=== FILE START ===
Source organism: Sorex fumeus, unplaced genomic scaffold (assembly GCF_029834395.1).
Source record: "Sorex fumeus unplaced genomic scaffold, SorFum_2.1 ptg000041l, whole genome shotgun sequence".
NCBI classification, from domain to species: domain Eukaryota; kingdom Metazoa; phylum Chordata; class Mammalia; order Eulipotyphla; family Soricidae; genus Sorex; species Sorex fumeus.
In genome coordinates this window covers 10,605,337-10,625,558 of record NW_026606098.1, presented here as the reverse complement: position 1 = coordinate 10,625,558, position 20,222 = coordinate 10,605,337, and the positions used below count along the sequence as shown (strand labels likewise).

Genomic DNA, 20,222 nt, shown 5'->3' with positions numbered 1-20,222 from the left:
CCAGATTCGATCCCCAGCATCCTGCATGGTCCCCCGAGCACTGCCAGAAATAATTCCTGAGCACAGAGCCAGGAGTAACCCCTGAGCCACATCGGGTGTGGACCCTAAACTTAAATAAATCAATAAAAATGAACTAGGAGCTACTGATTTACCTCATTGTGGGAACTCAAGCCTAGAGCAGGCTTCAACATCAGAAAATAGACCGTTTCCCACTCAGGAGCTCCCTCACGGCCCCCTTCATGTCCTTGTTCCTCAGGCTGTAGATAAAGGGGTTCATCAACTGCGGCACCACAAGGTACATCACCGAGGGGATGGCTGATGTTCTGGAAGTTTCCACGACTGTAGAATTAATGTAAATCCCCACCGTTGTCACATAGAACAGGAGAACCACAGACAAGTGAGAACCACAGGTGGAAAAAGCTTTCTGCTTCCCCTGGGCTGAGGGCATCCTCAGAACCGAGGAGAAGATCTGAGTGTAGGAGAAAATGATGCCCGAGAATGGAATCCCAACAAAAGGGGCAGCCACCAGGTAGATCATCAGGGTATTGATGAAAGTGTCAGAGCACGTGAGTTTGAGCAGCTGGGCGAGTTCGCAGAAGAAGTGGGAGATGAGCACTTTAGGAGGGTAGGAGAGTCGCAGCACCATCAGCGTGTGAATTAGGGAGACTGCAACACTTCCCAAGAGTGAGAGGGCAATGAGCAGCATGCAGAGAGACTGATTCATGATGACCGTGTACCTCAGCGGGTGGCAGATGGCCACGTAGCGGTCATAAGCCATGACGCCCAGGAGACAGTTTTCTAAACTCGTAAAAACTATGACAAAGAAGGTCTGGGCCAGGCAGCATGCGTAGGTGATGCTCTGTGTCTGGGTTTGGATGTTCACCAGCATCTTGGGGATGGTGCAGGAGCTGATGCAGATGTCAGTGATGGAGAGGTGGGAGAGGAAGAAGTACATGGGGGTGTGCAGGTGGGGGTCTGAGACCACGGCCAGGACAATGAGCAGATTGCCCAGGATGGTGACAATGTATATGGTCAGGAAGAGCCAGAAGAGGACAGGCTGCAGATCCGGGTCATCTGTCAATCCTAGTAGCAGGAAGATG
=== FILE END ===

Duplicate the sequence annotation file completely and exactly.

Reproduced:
Source organism: Sorex fumeus, unplaced genomic scaffold (assembly GCF_029834395.1).
Source record: "Sorex fumeus unplaced genomic scaffold, SorFum_2.1 ptg000041l, whole genome shotgun sequence".
NCBI classification, from domain to species: domain Eukaryota; kingdom Metazoa; phylum Chordata; class Mammalia; order Eulipotyphla; family Soricidae; genus Sorex; species Sorex fumeus.
In genome coordinates this window covers 10,605,337-10,625,558 of record NW_026606098.1, presented here as the reverse complement: position 1 = coordinate 10,625,558, position 20,222 = coordinate 10,605,337, and the positions used below count along the sequence as shown (strand labels likewise).

Genomic DNA, 20,222 nt, shown 5'->3' with positions numbered 1-20,222 from the left:
CCAGATTCGATCCCCAGCATCCTGCATGGTCCCCCGAGCACTGCCAGAAATAATTCCTGAGCACAGAGCCAGGAGTAACCCCTGAGCCACATCGGGTGTGGACCCTAAACTTAAATAAATCAATAAAAATGAACTAGGAGCTACTGATTTACCTCATTGTGGGAACTCAAGCCTAGAGCAGGCTTCAACATCAGAAAATAGACCGTTTCCCACTCAGGAGCTCCCTCACGGCCCCCTTCATGTCCTTGTTCCTCAGGCTGTAGATAAAGGGGTTCATCAACTGCGGCACCACAAGGTACATCACCGAGGGGATGGCTGATGTTCTGGAAGTTTCCACGACTGTAGAATTAATGTAAATCCCCACCGTTGTCACATAGAACAGGAGAACCACAGACAAGTGAGAACCACAGGTGGAAAAAGCTTTCTGCTTCCCCTGGGCTGAGGGCATCCTCAGAACCGAGGAGAAGATCTGAGTGTAGGAGAAAATGATGCCCGAGAATGGAATCCCAACAAAAGGGGCAGCCACCAGGTAGATCATCAGGGTATTGATGAAAGTGTCAGAGCACGTGAGTTTGAGCAGCTGGGCGAGTTCGCAGAAGAAGTGGGAGATGAGCACTTTAGGAGGGTAGGAGAGTCGCAGCACCATCAGCGTGTGAATTAGGGAGACTGCAACACTTCCCAAGAGTGAGAGGGCAATGAGCAGCATGCAGAGAGACTGATTCATGATGACCGTGTACCTCAGCGGGTGGCAGATGGCCACGTAGCGGTCATAAGCCATGACGCCCAGGAGACAGTTTTCTAAACTCGTAAAAACTATGACAAAGAAGGTCTGGGCCAGGCAGCATGCGTAGGTGATGCTCTGTGTCTGGGTTTGGATGTTCACCAGCATCTTGGGGATGGTGCAGGAGCTGATGCAGATGTCAGTGATGGAGAGGTGGGAGAGGAAGAAGTACATGGGGGTGTGCAGGTGGGGGTCTGAGACCACGGCCAGGACAATGAGCAGATTGCCCAGGATGGTGACAATGTATATGGTCAGGAAGAGCCAGAAGAGGACAGGCTGCAGATCCGGGTCATCTGTCAATCCTAGTAGCAGGAAGATG